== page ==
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In brief: Girl, 10, escapes abduction attempt

A man snatched a 10-year-old girl off a north Spokane street Saturday afternoon, but the girl was able to escape from the man’s vehicle and run away.

Police say the man was driving a late 1980s or early 1990s dark green GMC Jimmy. He reportedly pulled up next to two 10-year-old girls as they walked north on Crestline Street around 2:30 p.m., police spokeswoman Monique Cotton said. He tried to entice them into his SUV, but the girls ran east and climbed a tree to try to get away.

The man chased the girls, grabbed one of them in the 2100 block of East Diamond Avenue, carried her about 200 feet to his vehicle and put her inside, Cotton said. The other girl followed them and yelled for help. When the man moved around the SUV to get into the driver’s seat, the abducted girl was able to open the passenger door and escape, Cotton said.

The man is described as Hispanic or white, in his late 30s to early 40s with bushy hair and some facial hair. He was wearing a white T-shirt. Anyone with information on the incident is asked to call Crime Check at (509) 456-2233.

Driver blames SUV in motorcycle crash

The Kootenai County Sheriff’s Office released more information about a crash involving an SUV and a motorcycle Friday afternoon in Stateline.

Richard A. Sundstrom, 66, was driving his 1999 GMC Yukon east on Wellesley Avenue and failed to stop at the intersection with Seltice Way. He struck a 2010 Harley-Davidson motorcycle driven by Thomas M. Little John, 60, of Bonanza, Oregon. Little John and his passenger, 42-year-old Laureen E. Berry, of Indian Hill, Colorado, were thrown from the bike.

The Yukon continued to accelerate and rammed into two unoccupied cars in the A-1 Smoke Shop parking lot on Seltice. One of the cars was pushed into the Smoke Shop.

Sundstrom, of Spokane Valley, told deputies his SUV had a mechanical malfunction, according to the sheriff’s office.

Little John and Berry were taken to Kootenai Health to be treated for broken bones and cuts.

No charges have been filed. The investigation is ongoing.

Gunman gets cash from Jimmy John’s

A masked man armed with a handgun robbed the Jimmy John’s restaurant on Government Way in Coeur d’Alene just before 1:30 a.m. Saturday.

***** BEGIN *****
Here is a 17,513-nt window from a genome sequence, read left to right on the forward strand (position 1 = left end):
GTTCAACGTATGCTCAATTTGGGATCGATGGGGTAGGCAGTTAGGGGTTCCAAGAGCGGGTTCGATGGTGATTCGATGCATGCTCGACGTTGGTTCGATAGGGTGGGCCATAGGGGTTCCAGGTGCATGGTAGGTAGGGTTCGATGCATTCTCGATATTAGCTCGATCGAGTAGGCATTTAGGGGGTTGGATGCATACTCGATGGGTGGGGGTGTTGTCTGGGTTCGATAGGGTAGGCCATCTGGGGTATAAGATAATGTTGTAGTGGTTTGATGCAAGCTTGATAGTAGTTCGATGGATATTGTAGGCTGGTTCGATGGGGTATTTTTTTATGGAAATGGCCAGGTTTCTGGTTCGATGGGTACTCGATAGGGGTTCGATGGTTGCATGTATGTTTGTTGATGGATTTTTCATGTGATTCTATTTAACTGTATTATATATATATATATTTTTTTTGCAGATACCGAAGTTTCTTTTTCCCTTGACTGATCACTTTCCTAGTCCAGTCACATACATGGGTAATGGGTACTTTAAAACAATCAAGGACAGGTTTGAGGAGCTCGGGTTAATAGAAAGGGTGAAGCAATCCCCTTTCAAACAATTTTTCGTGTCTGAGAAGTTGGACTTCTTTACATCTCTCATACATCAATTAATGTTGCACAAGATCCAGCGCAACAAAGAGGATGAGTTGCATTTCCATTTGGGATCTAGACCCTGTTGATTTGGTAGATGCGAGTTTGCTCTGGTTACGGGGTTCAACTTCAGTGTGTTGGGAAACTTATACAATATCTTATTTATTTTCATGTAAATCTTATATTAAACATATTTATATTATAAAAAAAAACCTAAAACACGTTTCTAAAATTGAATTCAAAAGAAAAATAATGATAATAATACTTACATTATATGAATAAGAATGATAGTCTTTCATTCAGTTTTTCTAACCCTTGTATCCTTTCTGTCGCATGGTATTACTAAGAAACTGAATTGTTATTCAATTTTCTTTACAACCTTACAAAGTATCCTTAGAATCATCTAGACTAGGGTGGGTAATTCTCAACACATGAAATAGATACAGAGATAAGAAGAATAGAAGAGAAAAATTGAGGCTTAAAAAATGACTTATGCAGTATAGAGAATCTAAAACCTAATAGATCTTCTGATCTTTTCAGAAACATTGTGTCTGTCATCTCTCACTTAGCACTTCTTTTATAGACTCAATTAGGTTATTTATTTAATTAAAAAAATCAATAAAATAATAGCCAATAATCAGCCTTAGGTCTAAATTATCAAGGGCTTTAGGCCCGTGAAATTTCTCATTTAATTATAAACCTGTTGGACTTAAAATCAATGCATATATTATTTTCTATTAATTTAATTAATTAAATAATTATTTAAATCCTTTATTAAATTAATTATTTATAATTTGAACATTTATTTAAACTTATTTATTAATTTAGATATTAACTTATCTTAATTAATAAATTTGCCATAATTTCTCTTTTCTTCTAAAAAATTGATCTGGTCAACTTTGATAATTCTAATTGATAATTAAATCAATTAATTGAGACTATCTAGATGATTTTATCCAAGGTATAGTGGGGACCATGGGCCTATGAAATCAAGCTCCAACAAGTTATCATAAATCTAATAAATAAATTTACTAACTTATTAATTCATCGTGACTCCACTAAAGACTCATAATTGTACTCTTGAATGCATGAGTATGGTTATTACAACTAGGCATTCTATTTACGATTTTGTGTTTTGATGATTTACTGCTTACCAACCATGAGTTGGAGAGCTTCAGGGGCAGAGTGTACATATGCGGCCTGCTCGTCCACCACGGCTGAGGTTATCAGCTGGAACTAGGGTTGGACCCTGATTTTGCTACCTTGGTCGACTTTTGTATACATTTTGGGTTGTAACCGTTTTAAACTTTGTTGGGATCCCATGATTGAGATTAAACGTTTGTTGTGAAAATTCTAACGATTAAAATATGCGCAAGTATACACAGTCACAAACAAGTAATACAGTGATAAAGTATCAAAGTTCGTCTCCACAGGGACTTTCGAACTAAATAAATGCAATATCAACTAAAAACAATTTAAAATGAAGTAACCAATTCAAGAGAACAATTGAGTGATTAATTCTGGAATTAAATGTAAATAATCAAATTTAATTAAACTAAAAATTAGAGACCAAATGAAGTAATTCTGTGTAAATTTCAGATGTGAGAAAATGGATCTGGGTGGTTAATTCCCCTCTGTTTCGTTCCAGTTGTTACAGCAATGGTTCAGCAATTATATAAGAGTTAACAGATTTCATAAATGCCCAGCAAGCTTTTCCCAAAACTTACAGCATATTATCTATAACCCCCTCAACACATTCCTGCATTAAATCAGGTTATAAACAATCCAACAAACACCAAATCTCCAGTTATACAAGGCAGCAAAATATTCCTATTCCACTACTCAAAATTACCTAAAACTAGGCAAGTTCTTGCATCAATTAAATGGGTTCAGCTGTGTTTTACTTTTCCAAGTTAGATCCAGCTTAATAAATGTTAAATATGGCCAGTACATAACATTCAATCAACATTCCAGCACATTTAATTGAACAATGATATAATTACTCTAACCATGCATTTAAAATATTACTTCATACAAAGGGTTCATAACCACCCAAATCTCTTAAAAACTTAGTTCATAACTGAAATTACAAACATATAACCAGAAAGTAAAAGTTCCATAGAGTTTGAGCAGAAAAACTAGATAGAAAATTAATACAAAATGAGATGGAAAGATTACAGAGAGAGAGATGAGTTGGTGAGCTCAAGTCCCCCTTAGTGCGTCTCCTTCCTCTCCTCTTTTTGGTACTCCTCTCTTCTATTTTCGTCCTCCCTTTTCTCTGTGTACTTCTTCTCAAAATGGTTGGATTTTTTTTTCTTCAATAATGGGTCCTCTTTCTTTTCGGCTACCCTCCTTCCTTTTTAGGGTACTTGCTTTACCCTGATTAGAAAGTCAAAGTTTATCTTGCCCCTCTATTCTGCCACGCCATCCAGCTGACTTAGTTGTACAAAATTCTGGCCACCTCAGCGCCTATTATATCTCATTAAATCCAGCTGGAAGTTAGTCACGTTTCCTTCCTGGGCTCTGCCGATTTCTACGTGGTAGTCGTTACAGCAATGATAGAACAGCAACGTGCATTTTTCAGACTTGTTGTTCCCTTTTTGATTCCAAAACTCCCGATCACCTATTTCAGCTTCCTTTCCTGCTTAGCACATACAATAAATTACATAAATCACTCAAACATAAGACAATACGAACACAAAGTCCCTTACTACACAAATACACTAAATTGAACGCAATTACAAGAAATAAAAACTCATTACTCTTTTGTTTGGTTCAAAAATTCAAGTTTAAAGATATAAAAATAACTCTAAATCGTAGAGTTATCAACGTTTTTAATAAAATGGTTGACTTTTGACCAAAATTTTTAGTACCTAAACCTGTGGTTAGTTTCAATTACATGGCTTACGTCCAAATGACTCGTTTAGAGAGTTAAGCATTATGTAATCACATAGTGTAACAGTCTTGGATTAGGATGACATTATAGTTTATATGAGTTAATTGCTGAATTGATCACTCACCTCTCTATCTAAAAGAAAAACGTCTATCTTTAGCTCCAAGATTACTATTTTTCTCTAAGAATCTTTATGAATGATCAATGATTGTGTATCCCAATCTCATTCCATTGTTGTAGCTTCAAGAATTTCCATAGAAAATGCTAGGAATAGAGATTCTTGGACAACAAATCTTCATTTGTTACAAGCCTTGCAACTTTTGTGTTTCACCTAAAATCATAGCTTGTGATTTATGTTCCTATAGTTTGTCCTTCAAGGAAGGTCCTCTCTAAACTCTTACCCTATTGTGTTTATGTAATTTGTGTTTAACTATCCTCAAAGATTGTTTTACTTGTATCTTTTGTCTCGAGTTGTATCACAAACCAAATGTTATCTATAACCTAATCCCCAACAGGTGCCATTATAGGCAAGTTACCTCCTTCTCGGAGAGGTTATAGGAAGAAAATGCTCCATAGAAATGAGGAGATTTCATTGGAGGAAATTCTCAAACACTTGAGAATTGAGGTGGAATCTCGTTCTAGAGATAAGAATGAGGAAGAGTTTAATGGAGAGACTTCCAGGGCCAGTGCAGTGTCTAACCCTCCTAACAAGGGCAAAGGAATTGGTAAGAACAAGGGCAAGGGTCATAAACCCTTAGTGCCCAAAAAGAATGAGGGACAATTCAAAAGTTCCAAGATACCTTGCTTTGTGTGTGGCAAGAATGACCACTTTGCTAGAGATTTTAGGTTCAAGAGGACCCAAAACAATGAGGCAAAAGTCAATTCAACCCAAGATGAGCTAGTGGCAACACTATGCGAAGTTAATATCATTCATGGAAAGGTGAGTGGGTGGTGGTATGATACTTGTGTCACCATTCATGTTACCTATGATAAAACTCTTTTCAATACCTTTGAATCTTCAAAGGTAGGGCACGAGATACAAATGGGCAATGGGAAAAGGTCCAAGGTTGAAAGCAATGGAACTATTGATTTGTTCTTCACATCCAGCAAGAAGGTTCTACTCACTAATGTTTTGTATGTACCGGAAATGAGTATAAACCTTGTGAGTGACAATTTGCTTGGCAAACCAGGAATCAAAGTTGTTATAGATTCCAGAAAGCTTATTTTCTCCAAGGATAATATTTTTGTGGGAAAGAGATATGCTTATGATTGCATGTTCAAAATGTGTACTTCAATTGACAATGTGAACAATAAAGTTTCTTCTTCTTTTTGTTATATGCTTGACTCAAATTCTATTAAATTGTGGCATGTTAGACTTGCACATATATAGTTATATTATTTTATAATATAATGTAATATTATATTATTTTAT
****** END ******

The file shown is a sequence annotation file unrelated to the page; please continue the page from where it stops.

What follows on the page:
An employee taking out garbage was confronted by the gunman, the Coeur d’Alene Police Department said. The employee handed over some cash and the robber fled on foot.

The suspect is described as about 5-foot-8 wearing a blue zip-up hoodie with white horizontal stripes, a black mask, blue jeans and a black nylon sport backpack. Anyone with information about the crime is asked to call (208) 769-2363.

Boy gets 10 years for role in assault

PORTLAND – A 14-year-old boy accused with three other Oregon teenagers of shooting a fellow high school student with a BB gun and carving a swastika into his forehead will serve 10 years at the MacLaren Youth Correctional Facility.

The sentence stems from the February assault of 16-year-old Dustyn Murrain.

The other teens are charged as adults and will go to trial later this month.

Governor impatient on oil train safety

PORTLAND – Oregon Gov. John Kitzhaber is calling on the federal government to move faster to make trains transporting crude oil throughout the state safer in the wake of the Virginia oil train crash.

In a letter sent Friday to federal Transportation Secretary Anthony Foxx, Kitzhaber said he’s frustrated the federal government is taking too long to update tank-car standards and institute other safety measures. The governor said he has “deep concern about the safety of oil transported by rail.”

The North Dakota oil boom has led to more oil-by-rail shipments throughout the nation and a higher number of oil-train accidents. There have been eight significant accidents involving oil trains in the past year in the U.S. and Canada.

Earlier this year, Kitzhaber ordered a top-to-bottom review of state rail safety and oil-spill responsiveness. The state is planning hazardous-materials training for first responders this month.

But the governor said he is limited because he doesn’t have the authority to mandate safety standards for the transportation of hazardous materials via rail lines – that’s the job of the federal government.

“States should not have to negotiate one-off voluntary agreements with shippers and facility owners in order to achieve the highest level of safety possible on rail lines,” Kitzhaber wrote.


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